"Dear everloving god .30-06 hunting ammo is expensive. I've seen .30-06 anywhere from $8.50 a box to $30 a box, what's the difference and why are they sucking m life blood away with every shot?"
Well, that's an interesting question; and like most interesting questions, it's got a long, and somewhat complicated answer.
The first thing is that the price of ammo has gone up at least 50% over the past few years (and in some cases has doubled or more). It used to be $4 a box for 5.56 55gr Mil-Ball and now (if you can get any), its between $6.50 and $9 depending on who made it, where, when etc...
This is for two reasons:
- The war has made demand for new ammo skyrocket all over the world (not just the U.S.). There is only so much production capacity available.
For example, Syria took up pretty much an entire years worth of production of 7.62x39 from Russia; leaving none on the market from the major Russian producers for that entire year except what was already stocked.
Ohlin is the primary manufacturer of 5.56 ammo and components in the world (they ARE Winchester ammunition; and they make the components for many of the other ammo companies) and most of their production capacity has been spent fulfilling orders from the US, and NATO allies.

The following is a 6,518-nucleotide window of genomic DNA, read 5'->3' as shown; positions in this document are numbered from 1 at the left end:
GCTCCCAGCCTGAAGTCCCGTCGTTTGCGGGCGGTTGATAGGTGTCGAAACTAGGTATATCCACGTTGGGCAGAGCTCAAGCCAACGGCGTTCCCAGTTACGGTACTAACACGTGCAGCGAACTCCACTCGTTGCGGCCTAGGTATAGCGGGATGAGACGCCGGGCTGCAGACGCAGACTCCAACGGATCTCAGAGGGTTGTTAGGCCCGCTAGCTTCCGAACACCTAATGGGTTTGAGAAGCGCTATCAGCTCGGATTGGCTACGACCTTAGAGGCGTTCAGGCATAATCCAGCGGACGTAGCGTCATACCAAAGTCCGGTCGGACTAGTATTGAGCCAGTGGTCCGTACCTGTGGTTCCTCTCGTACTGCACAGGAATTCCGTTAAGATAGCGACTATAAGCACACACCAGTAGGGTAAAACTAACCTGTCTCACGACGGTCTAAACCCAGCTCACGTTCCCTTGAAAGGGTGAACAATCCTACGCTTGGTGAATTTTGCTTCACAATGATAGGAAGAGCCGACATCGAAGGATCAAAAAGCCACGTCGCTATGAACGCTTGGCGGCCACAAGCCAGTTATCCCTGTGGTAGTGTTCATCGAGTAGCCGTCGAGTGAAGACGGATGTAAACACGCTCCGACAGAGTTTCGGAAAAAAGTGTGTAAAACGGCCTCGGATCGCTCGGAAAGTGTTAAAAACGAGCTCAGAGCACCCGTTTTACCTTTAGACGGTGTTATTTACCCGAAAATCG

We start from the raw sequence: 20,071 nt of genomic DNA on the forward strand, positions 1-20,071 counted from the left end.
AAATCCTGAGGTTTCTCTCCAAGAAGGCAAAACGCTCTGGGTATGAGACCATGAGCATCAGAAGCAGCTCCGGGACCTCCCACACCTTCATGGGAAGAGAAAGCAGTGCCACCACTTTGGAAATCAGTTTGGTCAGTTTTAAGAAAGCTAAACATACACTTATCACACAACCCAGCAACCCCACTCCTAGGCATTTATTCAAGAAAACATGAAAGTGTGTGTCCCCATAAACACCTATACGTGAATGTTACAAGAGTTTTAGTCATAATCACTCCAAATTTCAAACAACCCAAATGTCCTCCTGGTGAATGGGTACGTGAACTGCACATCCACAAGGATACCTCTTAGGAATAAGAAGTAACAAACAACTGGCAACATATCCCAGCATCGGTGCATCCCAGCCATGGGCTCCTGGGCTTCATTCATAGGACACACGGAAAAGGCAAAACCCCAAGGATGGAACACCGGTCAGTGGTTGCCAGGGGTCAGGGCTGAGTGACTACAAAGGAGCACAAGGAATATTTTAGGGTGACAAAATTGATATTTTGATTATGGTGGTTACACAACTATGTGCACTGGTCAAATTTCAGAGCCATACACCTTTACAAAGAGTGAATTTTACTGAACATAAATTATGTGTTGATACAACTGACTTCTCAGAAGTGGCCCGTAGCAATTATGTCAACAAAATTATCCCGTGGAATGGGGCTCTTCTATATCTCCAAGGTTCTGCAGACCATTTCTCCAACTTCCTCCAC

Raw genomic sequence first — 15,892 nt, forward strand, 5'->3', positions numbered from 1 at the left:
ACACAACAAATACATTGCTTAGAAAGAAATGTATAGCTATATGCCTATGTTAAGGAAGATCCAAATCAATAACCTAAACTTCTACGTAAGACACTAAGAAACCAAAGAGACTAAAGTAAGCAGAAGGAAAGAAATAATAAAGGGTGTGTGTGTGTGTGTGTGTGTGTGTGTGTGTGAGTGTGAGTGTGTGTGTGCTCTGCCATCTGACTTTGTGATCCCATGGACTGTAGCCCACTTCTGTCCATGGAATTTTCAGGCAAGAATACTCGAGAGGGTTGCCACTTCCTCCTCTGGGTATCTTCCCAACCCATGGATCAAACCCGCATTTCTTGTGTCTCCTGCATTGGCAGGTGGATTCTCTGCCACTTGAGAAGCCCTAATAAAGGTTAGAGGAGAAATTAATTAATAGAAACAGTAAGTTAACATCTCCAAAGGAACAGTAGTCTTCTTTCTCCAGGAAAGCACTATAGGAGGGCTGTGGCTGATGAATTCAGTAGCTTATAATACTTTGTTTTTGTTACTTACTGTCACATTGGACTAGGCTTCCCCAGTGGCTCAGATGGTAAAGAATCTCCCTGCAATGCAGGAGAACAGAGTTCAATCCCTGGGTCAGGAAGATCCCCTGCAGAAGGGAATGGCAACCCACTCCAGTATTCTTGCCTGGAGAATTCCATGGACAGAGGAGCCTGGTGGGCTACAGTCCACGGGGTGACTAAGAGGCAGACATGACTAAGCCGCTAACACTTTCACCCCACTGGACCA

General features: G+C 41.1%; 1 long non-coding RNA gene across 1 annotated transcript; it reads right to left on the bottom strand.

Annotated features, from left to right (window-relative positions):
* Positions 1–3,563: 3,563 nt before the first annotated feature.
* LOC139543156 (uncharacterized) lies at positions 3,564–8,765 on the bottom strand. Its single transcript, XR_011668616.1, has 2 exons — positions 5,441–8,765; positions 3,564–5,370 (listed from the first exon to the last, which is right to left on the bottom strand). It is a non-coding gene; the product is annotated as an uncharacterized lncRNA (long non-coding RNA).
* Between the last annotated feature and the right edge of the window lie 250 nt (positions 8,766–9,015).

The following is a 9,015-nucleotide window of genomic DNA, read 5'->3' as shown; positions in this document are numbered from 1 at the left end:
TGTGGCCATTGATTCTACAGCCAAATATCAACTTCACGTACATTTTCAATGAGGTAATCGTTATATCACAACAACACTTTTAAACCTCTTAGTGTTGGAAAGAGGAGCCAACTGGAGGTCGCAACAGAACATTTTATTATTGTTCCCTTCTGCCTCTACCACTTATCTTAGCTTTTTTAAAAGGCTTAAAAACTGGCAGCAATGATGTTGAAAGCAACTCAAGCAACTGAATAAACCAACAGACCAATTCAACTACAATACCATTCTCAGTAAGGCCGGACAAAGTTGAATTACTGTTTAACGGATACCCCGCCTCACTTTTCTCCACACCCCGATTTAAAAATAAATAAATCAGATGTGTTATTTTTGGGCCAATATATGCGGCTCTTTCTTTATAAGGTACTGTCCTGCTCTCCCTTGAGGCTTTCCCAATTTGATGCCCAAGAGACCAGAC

- The price of the metals used in ammunition production (copper, nickel, lead, tin, antimony) have all gone through the roof as well. Over the past four years, the price of copper has quadrupled from recent lows. Copper is the main component of cases and jackets.
This increase in demand for commodities is primarily due to increased demand from China and India; as well as a reaction to the drawdown in the mining industry in the mid 90s. The industry added too much production capacity in the late 80s (which itself was a reaction to housing booms, and computer manufacturing booms) which glutted the market with cheap copper, causing the prices to collapse. This made mining less profitable, therefore they reduced capacity to compensate, which would have naturally settled the price to a reasonable, profitable but not ridiculous level.
Well, no-one foresaw this major upswing in demand, they reduced production capacity too far, and the cycle continues to rollercoaster. In a couple years the commodity prices should come down a bit, and stabilize; because additional production capacity will have come on line (it takes 2-6 years for mining production capacity changes to catch up to the market).
What we're seeing in response is a reloading renaissance over the past three years. From the 60s through the mid 80s, good factory ammo was REALLY expensive (relative to income, even more so than today); and after '86 the availability of surplus ammunition was poor (rule changes in how the gov't disposed of surplus); so lots of folks handloaded/reloaded.